Magazine article The Canadian Music Educator

Music Education and Social Transformation: Building Social Capital through Music

Magazine article The Canadian Music Educator

Music Education and Social Transformation: Building Social Capital through Music

Article excerpt

Sociologist Max Weber warned that if we continued to prioritise transmission of information and technological skill building over elements of education such as the arts we risked losing the essence of our humanity. In his pioneering study, Bowling Alone: The Collapse and Revival of American Community (2001), Harvard political scientist David Putnam uses the example of changes in ten-pin bowling participation patterns away from group bowling parties to increasingly solitary activity to exemplify his theory explaining the collapse of American society. He draws on a vast amount of data to show how Americans have become increasingly disconnected from friends, family, neighbours and democratic structures and the damaging effect that this has had on society. Similar effects have been observed in many other countries around the world, including Canada. Putnam then goes on to suggest ways in which connections might be rebuilt, generating something he terms 'social capital'. In this article I will discuss the relationship between social capital and music education and the vital role music education might play in reviving community in contemporary society.

What is social capital?

Putnam defines social capital as 'connections among individuals - social networks and the norms of reciprocity and trustworthiness that arise from them' (2001, p. 19). Where social capital exists, it is said to develop neighbourhoods with lower crime rates, better health, higher educational achievement and improved economic development. Putnam outlines a number of reasons to explain why social capital is important. These include: allowing people to resolve collective problems more easily; improving everyday business and social transactions; widening awareness of the ways in which people's fates are linked to each other and providing channels for the flow of useful information that facilitates the achievement of common goals.

There is a symbiotic relationship between inclusion and social capital - one cannot be without the other. In other words, if one wishes to be included in society and to benefit from its goods - health, wealth and happiness to put it crudely - one needs to possess social capital. Those who do not are frequently found among the socially excluded. To be socially excluded is to be disengaged from mainstream society, suffering from isolation and social marginalisation and failing to receive the benefits of the majority. Frequently the socially excluded originate from ethnic minorities, from neighbourhoods of extreme poverty or are those suffering from long term physical or mental health problems. How does all of this relate to music education? Well, schools often struggle to meet the needs of students from such backgrounds and these students are often found among those who exclude themselves from the music programme in school. Moreover, the world of the private music studio is normally closed to them.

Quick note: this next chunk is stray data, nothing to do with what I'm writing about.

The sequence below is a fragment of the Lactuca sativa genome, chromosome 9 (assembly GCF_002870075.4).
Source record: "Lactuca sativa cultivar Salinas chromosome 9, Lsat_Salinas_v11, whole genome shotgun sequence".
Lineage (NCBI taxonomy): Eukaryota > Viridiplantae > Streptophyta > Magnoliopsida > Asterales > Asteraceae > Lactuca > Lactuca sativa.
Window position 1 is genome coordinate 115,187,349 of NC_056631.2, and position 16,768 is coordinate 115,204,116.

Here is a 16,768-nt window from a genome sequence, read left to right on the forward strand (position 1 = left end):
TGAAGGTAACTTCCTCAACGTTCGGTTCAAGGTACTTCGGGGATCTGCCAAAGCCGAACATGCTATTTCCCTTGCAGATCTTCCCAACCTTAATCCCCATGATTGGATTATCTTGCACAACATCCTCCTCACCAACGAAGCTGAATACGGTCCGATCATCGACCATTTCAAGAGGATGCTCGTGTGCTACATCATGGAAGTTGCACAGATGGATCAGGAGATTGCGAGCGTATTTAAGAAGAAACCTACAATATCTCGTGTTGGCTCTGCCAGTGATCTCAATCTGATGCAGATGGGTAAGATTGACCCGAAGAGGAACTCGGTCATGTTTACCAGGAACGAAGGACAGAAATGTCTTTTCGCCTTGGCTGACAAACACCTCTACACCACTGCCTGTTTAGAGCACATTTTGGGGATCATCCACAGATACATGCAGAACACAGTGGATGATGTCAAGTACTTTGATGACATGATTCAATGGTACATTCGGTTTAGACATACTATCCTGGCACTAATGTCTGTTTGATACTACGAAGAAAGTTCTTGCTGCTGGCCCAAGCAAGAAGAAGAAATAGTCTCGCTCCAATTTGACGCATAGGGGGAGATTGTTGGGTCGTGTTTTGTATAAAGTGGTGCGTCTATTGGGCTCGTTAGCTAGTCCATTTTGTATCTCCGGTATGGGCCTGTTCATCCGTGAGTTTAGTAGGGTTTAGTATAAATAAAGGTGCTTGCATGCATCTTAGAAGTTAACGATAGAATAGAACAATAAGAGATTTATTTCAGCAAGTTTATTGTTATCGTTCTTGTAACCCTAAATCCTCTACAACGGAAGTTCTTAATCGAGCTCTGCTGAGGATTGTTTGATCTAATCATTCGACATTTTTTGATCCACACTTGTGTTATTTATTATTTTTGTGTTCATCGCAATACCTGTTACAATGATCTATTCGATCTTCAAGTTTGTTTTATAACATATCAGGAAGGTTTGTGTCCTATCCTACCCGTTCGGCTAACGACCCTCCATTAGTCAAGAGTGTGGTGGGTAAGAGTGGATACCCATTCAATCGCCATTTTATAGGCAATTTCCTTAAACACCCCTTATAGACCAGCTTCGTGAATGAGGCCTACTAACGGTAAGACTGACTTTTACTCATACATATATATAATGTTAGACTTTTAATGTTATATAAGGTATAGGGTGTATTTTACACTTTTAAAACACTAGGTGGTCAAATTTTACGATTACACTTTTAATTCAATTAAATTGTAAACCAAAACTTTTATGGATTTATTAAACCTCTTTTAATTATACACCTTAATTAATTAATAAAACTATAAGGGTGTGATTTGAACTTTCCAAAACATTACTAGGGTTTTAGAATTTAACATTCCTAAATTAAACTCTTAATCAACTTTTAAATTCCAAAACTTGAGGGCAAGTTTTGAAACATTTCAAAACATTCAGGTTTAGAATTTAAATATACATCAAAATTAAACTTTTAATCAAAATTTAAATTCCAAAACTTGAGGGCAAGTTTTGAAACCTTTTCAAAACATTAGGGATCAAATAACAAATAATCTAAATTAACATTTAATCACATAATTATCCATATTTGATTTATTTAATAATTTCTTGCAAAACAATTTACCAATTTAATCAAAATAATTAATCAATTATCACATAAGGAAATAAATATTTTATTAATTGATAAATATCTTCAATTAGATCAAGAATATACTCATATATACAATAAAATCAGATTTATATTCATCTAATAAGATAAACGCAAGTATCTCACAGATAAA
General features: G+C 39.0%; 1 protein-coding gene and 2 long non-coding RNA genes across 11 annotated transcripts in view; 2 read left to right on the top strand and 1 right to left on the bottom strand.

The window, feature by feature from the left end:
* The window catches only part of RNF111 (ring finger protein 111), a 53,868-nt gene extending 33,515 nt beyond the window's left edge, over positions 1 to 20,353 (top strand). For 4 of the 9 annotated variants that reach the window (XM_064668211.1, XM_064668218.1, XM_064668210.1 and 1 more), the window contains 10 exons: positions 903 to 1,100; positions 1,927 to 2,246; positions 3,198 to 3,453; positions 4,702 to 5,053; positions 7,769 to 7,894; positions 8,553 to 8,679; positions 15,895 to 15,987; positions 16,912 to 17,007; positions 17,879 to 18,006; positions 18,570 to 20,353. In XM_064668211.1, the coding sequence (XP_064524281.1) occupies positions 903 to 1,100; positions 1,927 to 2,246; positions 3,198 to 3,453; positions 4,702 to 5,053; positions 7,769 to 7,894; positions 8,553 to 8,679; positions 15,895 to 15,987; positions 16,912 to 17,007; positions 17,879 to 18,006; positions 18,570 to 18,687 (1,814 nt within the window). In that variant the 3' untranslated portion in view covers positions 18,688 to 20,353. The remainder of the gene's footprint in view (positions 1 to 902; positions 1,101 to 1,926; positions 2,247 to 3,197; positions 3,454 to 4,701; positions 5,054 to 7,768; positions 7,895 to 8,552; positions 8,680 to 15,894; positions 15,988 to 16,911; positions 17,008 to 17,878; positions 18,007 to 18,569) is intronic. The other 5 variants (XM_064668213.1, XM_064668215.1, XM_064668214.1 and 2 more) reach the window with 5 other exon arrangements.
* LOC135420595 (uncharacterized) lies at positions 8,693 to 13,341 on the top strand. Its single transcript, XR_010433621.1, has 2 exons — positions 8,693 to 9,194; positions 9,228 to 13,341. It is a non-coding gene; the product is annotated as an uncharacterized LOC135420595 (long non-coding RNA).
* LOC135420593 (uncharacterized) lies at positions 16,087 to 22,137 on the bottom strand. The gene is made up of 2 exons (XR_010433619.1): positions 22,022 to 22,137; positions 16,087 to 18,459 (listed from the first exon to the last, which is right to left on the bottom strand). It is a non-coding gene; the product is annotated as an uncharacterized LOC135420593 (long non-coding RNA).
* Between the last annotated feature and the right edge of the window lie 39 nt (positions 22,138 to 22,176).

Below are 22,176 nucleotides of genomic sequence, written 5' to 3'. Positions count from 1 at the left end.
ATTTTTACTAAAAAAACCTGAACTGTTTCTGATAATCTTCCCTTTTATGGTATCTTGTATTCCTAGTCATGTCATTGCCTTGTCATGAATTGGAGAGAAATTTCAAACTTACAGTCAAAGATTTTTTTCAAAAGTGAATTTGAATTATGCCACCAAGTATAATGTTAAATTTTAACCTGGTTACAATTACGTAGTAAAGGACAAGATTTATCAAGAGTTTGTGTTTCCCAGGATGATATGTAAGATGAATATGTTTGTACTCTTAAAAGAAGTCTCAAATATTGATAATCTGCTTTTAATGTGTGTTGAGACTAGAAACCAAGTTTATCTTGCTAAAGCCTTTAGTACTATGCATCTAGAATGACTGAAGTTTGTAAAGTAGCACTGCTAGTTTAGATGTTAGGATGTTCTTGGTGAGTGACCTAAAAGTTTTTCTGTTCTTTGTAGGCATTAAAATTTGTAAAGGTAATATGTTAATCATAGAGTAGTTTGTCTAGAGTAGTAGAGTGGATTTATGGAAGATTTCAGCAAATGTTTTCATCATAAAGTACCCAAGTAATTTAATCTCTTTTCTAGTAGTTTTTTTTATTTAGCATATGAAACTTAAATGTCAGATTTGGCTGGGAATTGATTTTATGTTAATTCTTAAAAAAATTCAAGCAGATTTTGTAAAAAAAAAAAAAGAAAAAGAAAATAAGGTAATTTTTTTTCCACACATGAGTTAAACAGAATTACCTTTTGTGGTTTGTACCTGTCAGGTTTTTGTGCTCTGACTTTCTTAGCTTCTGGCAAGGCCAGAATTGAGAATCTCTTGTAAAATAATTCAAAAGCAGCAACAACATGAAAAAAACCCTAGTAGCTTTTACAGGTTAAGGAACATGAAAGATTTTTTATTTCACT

Music education, poverty and social exclusion

Social class, wealth, family culture and identity all play important roles in the extent to which young people may benefit from education in general. It might be easily contended that in the case of music education these inequalities are exaggerated to a degree found nowhere else. Our closest possible equivalent domain in these terms is probably sports but it is likely that even here the inequalities are not as extreme as in music. In most western countries, music education favours middle class children from families who can afford for their children to have additional tuition outside the school. Poverty may not be as obvious on Canadian streets as it is in developing countries but it is here. In the city where I now live (London, Ontario) for example, 17% of families, 46% of single parents and 51% of immigrants live below the Low Income Cut Off. One in five children lives in poverty. Issues of social exclusion are therefore written large across music education.

Rapid population movements have had a destabilising effect on solidarity within cities and neighbourhoods. …

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